The U.S. Patent and Trademark Office has issued a guidance memo implementing the recent holding of the Federal Circuit in Berkheimer v. HP, Inc. The USPTO Memorandum clarifies the inquiry into whether a claim limitation represents well-understood, routine, conventional activity to one skilled in the relevant field. Such a conclusion must now be based upon a factual determination.
In order to conclude a claim element (or a combination of claim elements) is well-understood, routine, conventional activity, the examiner must cite at least one of the following as factual support.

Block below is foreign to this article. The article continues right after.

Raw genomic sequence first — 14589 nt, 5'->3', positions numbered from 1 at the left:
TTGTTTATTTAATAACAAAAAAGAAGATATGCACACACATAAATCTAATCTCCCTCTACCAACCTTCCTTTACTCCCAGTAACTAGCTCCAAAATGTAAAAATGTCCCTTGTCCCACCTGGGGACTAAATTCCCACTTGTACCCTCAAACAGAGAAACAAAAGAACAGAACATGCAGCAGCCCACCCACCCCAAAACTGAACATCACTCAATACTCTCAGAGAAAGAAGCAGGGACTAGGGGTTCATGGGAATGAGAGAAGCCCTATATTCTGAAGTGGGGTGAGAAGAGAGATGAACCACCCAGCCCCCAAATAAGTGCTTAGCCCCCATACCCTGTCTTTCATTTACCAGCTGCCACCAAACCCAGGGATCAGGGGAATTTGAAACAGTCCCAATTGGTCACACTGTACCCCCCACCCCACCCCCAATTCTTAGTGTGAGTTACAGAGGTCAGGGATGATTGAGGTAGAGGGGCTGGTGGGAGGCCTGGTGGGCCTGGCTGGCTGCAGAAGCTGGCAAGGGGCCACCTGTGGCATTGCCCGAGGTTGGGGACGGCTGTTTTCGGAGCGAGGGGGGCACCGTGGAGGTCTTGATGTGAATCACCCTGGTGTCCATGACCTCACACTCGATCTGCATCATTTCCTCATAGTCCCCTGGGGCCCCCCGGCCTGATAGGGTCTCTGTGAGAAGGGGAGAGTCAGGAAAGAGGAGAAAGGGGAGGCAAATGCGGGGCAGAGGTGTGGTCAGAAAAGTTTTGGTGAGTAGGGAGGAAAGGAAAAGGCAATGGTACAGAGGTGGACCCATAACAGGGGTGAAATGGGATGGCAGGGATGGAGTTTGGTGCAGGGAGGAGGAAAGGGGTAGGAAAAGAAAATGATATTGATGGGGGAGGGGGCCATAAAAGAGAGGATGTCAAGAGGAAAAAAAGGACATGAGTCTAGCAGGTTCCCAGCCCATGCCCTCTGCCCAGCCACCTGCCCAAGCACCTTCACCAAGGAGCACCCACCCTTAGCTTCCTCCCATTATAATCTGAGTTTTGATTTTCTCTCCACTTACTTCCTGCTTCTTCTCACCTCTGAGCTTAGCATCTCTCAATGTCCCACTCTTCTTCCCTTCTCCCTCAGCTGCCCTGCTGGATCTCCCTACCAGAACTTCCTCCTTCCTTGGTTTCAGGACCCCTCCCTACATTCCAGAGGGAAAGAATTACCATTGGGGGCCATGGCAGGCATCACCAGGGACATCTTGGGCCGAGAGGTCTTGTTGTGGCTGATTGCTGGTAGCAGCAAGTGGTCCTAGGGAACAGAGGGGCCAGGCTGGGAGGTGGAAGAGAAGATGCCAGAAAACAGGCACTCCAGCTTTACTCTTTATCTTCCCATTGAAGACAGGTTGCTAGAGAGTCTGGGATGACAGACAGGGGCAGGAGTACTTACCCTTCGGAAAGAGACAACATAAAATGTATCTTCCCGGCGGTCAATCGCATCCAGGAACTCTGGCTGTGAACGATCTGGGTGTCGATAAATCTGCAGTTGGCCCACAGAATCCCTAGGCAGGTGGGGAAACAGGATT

An express statement in the specification or a statement made by applicant during prosecution that demonstrates the well-understood, routine, conventional nature of the claim element(s).
A court decision discussed in MPEP § 2106.05(d)(II) which notes the well-understood, routine, conventional nature of the claim element(s).
A publication (e.g., book, manual, review article) that describes the state of the art and discusses what is well-known and in common use within the relevant industry.
An official notice taken by the examiner when the examiner is certain, based on personal knowledge, that the claim element(s) represents well-understood, routine, conventional activity.
If a § 101 rejection is encountered, applicants should make sure the examiner has provided a sufficient factual basis for the rejection.
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